Originally Posted by gamervivek
Considering 32ROPs of Ellsmere are matching 64 on Hawaii, this bodes fairly well for Vega unless of course the bottleneck was elsewhere.
Since they are near doubling shader count again, they are going to run into similar bottlenecks again with Vega, if vega only gets 64 ROPs.
It would have been better if Polaris started with 64 ROPs while Vega got 128.
Originally Posted by epic1337
why don't you compare the buswidth and bandwidth between the two uarch?
280X (Tahiti) = 2048:128:32 | 384bit @ 288GB/s = 100% perf
380X (Tonga) = 2048:128:32 | 256bit @ 182.4GB/s = 100% perf
480 (Polaris) = 2304:144:32 | 256bit @ 256GB/s = ~110% perf
you see the thing here? Tonga has much less buswidth, yet performs roughly the same as Tahiti.
this is because of multiple design changes, one is the introduction of compression, the other is ROP optimizations.
you're being too much biased in raw CU throughput and forgot that the front-end also needs optimizations.
with optimizations on the front-end, they can fit more CUs and thus increase card perf without dramatically increasing die-size.
If we going to fawn over those improvements, what are we going to say about pascal? It has 50% increase of the performance over the rx 480 with the same bandwidth of polaris. And this is with 25% of it's shader's disabled.
The problem with being marveled by these accomplishment is that Tonga actually didn't shrink the die down or decrease the number of transistors vs Tahiti/hawaii. Tonga is actually a bit bigger and has 20% more transistors than tahiti but has performance maybe 5% better overall. I would be more impressed if the changes in Tonga and similarly Polaris(not changes due to change in node) decreased the transistor count for the same performance or increased the performance per transistor or performance per mm2 of die. This is what happened between the transition between kepler and maxwell and maxwell vs pascal. And this is what AMD needs to do to catch up.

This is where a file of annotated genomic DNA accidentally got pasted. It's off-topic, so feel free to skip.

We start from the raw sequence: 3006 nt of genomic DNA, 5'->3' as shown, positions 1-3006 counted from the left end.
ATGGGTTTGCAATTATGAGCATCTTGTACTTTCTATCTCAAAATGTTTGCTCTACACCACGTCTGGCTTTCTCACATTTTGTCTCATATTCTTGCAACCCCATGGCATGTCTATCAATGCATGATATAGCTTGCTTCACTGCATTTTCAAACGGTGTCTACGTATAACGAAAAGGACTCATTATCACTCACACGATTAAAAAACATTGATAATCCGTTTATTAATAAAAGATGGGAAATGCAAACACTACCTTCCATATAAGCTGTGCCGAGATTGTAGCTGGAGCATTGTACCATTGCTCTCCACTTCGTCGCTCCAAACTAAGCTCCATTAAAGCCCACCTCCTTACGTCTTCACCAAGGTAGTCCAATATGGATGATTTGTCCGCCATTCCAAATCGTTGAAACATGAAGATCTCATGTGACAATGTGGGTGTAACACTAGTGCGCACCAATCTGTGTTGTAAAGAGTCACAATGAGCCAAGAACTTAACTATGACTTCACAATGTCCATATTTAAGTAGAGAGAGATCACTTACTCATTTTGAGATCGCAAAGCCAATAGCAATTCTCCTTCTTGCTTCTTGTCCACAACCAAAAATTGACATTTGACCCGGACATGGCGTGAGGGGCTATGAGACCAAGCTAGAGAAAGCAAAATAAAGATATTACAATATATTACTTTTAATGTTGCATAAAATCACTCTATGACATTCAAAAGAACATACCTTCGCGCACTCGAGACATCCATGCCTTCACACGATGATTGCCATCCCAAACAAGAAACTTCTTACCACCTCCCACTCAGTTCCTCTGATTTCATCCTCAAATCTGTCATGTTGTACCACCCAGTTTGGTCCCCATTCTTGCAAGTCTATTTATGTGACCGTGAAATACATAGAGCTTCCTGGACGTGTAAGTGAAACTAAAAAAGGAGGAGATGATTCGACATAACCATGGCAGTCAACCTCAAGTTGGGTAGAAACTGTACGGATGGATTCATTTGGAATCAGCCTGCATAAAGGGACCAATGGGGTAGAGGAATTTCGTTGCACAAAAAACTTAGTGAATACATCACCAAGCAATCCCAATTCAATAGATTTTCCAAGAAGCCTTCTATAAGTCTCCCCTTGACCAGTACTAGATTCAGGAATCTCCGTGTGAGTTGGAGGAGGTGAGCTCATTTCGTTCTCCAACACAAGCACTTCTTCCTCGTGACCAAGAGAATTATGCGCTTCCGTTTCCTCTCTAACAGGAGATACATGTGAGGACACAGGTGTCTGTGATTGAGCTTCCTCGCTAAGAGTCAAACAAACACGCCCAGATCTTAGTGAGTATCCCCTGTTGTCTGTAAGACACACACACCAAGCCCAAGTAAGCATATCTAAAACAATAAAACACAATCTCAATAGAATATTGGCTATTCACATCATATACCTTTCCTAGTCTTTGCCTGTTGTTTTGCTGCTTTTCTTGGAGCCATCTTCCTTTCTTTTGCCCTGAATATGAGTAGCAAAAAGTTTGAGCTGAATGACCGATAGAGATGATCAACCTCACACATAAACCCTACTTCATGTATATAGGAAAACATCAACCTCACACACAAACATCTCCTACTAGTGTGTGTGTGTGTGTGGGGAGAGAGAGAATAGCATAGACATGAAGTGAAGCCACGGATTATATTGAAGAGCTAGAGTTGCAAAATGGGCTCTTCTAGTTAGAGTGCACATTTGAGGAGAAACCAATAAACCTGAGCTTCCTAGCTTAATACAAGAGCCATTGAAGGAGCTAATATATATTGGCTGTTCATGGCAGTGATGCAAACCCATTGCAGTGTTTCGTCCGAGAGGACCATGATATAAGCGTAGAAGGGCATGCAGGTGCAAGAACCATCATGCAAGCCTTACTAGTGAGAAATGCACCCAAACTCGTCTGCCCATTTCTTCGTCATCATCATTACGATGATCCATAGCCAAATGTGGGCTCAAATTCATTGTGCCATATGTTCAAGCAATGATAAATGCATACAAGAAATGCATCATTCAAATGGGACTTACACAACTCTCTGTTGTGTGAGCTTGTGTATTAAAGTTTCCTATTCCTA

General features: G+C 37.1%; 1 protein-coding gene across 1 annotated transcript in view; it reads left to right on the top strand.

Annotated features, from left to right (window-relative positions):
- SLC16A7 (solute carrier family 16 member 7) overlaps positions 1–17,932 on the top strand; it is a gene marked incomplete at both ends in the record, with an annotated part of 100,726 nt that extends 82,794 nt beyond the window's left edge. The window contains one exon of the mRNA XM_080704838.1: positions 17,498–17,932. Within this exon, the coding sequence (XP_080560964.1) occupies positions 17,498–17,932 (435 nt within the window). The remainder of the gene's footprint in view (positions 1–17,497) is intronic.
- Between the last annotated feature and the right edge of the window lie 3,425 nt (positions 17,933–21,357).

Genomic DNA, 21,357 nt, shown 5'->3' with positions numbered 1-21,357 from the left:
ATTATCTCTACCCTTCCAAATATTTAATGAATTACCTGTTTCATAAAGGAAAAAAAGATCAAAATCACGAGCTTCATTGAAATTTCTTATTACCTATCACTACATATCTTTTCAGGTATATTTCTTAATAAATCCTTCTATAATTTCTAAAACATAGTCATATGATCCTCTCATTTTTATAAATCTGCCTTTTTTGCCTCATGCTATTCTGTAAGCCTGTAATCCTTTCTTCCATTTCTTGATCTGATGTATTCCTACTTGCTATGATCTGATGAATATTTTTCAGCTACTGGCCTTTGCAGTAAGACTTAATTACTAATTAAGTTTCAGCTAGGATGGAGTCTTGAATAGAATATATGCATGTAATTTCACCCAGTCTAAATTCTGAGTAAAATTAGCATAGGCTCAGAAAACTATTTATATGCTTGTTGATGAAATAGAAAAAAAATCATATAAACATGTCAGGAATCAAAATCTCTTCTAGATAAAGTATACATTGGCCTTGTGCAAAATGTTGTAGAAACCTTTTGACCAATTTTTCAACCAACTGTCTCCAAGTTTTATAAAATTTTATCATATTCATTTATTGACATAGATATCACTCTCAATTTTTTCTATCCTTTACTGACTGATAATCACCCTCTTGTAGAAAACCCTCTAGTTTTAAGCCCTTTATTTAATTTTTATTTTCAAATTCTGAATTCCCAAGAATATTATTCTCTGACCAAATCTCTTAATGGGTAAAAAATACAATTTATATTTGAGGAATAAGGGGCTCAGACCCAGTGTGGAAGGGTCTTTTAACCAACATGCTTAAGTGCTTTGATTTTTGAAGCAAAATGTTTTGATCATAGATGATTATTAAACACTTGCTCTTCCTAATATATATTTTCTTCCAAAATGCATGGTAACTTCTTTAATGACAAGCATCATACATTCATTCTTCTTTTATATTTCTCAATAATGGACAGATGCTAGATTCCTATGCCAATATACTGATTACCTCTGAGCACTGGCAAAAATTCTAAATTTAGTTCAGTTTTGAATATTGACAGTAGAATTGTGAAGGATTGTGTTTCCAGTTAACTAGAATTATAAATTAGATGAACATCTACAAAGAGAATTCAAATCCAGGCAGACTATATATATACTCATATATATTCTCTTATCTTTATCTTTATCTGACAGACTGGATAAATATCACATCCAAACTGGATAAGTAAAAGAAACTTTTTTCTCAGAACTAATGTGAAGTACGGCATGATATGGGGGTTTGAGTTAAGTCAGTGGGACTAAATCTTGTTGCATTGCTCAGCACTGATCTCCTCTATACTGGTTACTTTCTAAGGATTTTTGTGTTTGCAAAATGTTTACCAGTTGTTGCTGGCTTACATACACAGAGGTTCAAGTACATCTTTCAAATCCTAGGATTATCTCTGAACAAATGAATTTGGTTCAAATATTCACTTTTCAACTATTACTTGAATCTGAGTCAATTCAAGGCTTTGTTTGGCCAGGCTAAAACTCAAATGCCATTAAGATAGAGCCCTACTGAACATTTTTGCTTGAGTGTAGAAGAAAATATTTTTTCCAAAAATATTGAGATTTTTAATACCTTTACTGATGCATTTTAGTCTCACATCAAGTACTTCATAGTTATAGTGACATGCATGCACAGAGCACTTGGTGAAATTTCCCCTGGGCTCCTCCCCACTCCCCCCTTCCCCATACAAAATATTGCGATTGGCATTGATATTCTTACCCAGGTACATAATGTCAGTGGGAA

Why AMD has been letting so many people down is for their changes to GCN, they are not increasing the performance per transistor or die size. This comes with good architectural changes. If their changes were actually doing things which increased the IPC, for the number of transistors the rx480 has, it should be 20% faster than it is. Hawaii has double precision which occupy alot of transistors, is 28nm and has better overall performance than the rx480 for 9% percent more transistors.
All these changes are just not getting the job done. For a pure gaming part with no double precision, unlike hawaii, on a superior node, 5.7 billions transistors of Polaris should outperform 6.2 billion hawaii transistors.
Pascal was able to beat the titan X by 30% using 10% less transistors.
RX480 loses to the 390x by 10% while giving double precision the boot while using 9% less transistors, and they were the ones that made the bigger architectural changes.
This is the most disappointing things. AMD should have gained more for the architectural changes.
What we have is AMD shuffling around it's transistor to beef some things up while making some things weaker which for all their changes = the same performance. That is a waste of R and D. What we need from GCN, if they are to keep on using it, are changes that result in overall increases in performance across the board, not weakening in some area while others increase so the overall performance is the same.
We have known for the 232mm2 part for a while now but when you take the lowest performance expectation that anyone was expecting on this forum and combine it with a worse power consumption than anyone could have predicted, you have mostly disappointing feeling towards polaris as an architecture. Anyone saying anything else is lowering their bar for their favorite company.Edited by tajoh111 - 7/7/16 at 11:52pm